SCHOOLS OF INDIAN PHILOSOPHY
- Here are six major schools of orthodox Indian Hindu philosophy:-
- Five major heterodox schools—Jain, Buddhist, Ajivika, Ajñana, and Cārvāka.
- Kanada also known as Kashyapa, Uluka, Kananda and Kanabhuk,was an ancient Indian natural scientist and philosopher who founded the Vaisheshika school of Indian philosophy that also represents the earliest Indian physics.
- Estimated to have lived sometime between 6th century to 2nd century BCE, little is known about his life.His traditional name “Kanada” means “atom eater”,
- He is known for developing the foundations of an atomistic naturalism Indian philosophy in the Sanskrit text Vaisheshika Sutra.
- The school founded by Kanada attempted to explain the creation and existence of the universe by proposing an atomistic theory, applying logic and realism, and is among one of the earliest known systematic realist ontology in human history.
- Kanada suggested that everything can be subdivided, but this subdivision cannot go on forever, and there must be smallest entities (parmanu) that cannot be divided, that are eternal, that aggregate in different ways to yield complex substances and bodies with unique identity, a process that involves heat, and this is the basis for all material existence.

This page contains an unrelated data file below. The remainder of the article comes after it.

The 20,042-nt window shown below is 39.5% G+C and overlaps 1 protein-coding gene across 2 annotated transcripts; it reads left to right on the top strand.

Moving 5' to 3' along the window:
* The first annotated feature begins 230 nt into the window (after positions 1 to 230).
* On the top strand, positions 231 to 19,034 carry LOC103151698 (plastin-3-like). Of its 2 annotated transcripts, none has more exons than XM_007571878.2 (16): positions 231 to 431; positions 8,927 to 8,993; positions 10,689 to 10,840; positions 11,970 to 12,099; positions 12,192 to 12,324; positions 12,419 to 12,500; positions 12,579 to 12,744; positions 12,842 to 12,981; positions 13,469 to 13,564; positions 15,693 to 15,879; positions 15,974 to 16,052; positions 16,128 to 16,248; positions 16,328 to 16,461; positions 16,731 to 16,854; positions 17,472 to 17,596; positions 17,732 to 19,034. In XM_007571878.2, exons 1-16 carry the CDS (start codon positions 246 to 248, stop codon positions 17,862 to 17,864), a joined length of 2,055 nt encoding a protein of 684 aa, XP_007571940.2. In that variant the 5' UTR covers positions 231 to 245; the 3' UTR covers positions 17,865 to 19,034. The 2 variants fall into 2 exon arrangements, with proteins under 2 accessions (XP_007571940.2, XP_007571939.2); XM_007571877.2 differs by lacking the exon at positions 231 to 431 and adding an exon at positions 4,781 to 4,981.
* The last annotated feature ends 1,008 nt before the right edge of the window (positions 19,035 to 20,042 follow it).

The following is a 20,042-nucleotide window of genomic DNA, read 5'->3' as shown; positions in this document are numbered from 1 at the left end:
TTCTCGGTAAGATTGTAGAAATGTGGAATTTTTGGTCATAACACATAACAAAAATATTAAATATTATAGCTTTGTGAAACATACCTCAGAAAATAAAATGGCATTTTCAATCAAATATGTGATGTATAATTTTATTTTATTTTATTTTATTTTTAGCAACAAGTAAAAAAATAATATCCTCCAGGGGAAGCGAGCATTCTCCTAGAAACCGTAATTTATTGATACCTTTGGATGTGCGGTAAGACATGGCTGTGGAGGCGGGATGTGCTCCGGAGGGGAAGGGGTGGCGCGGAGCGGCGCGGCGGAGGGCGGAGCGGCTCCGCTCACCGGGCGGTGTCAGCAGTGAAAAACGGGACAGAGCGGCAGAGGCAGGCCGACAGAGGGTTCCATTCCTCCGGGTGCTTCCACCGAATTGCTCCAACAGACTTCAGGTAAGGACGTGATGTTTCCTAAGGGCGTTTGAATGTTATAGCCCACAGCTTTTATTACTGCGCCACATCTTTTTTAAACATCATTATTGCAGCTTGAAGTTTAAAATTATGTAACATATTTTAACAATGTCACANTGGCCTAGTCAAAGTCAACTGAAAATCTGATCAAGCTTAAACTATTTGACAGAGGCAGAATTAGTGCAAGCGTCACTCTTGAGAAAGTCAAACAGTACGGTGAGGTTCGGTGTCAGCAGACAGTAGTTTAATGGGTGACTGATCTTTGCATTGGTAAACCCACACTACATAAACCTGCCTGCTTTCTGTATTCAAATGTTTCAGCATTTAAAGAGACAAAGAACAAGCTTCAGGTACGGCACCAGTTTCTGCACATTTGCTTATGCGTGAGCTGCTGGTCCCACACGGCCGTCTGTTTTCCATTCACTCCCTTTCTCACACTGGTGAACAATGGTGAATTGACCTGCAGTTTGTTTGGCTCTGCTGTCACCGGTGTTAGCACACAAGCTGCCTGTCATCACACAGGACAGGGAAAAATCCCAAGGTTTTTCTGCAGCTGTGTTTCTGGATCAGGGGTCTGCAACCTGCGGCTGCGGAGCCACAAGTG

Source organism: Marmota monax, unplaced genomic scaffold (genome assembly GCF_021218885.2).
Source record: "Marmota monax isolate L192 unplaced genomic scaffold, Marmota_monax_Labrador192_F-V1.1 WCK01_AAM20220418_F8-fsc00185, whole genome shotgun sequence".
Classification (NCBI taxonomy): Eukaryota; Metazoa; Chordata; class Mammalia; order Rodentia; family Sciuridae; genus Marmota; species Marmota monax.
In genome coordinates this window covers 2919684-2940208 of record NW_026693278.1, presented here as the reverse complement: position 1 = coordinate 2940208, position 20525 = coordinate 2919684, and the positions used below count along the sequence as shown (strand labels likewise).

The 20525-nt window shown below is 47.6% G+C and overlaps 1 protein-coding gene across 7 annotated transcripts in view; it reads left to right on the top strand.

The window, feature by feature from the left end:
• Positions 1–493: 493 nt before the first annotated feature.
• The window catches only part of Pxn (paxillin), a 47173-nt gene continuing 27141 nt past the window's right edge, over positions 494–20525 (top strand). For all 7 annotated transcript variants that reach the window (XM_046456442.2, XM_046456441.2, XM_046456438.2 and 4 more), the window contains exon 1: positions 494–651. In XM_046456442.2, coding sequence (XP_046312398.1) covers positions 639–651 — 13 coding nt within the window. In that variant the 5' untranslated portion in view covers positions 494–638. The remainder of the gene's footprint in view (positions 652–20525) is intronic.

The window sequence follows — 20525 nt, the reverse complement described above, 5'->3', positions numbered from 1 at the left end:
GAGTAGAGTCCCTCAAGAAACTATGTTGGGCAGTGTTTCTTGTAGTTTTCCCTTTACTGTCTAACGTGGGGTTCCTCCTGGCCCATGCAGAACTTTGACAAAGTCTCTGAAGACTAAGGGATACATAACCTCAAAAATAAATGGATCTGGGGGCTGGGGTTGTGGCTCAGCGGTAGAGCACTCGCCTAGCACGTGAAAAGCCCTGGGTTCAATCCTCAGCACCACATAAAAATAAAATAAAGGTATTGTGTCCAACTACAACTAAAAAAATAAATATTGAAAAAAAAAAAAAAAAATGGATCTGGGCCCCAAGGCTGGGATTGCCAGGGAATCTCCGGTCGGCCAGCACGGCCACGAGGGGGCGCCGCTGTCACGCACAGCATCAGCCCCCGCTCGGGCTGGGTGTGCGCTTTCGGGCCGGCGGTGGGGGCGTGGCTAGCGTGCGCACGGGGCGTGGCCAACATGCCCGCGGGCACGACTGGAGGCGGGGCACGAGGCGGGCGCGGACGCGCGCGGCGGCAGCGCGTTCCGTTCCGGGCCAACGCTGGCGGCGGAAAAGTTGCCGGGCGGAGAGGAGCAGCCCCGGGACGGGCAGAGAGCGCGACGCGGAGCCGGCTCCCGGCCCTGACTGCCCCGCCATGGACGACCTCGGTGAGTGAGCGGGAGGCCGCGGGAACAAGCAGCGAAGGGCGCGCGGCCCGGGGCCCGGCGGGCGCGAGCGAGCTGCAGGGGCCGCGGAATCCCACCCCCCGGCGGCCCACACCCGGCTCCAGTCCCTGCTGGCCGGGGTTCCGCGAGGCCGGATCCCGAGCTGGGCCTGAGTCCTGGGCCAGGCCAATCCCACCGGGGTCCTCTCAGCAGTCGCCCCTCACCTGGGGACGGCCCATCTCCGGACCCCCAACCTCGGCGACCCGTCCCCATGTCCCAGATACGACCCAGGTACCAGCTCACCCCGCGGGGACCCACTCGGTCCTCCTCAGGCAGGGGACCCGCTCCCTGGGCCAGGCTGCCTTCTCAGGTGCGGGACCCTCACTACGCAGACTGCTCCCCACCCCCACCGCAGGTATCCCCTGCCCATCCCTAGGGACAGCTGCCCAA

- He used these ideas with the concept of Atman (soul, Self) to develop a non-theistic means to moksha.
- Kanada’s system speaks of six properties (padārthas) that are nameable and knowable. He claims that these are sufficient to describe everything in the universe, including observers.
- These six categories are dravya (substance), guna (quality), karman (motion), samanya (universal), visesa (particular), and samavaya (inherence). There are nine classes of substances (dravya), some of which are atomic, some non-atomic, and others that are allpervasive.
- Physics is central to Kaṇāda’s assertion that all that is knowable is based on motion.
- Kanada begins his Sutras by defining Dharma as that which brings about material progress and highest good.
- He follows this Sutra with another that asserts that the Vedas have gained respect because they teach such Dharma, and something is not Dharma simply because it is in the Vedas
- Kanada came up with the idea that paramanu (atom) was an indestructible particle of matter.
- The atom is indivisible because it is a state at which no measurement can be attributed. He used invariance arguments to determine properties of the atoms. He also stated that anu can have two states — absolute rest and a state of motion.
- Vaiseshikas further held that atoms of same substance combined with each other to produce dvyanuka (diatomic molecules) and tryanuka (triatomic molecules).
- Kanada’s conception of the atom was likely independent from the similar concept among the ancient Greeks, because of the differences between the theories. For example,
- Kanada suggested that atoms as building blocks differ both qualitatively and quantitatively, while Greeks suggested that atoms differed only quantitatively but not qualitatively.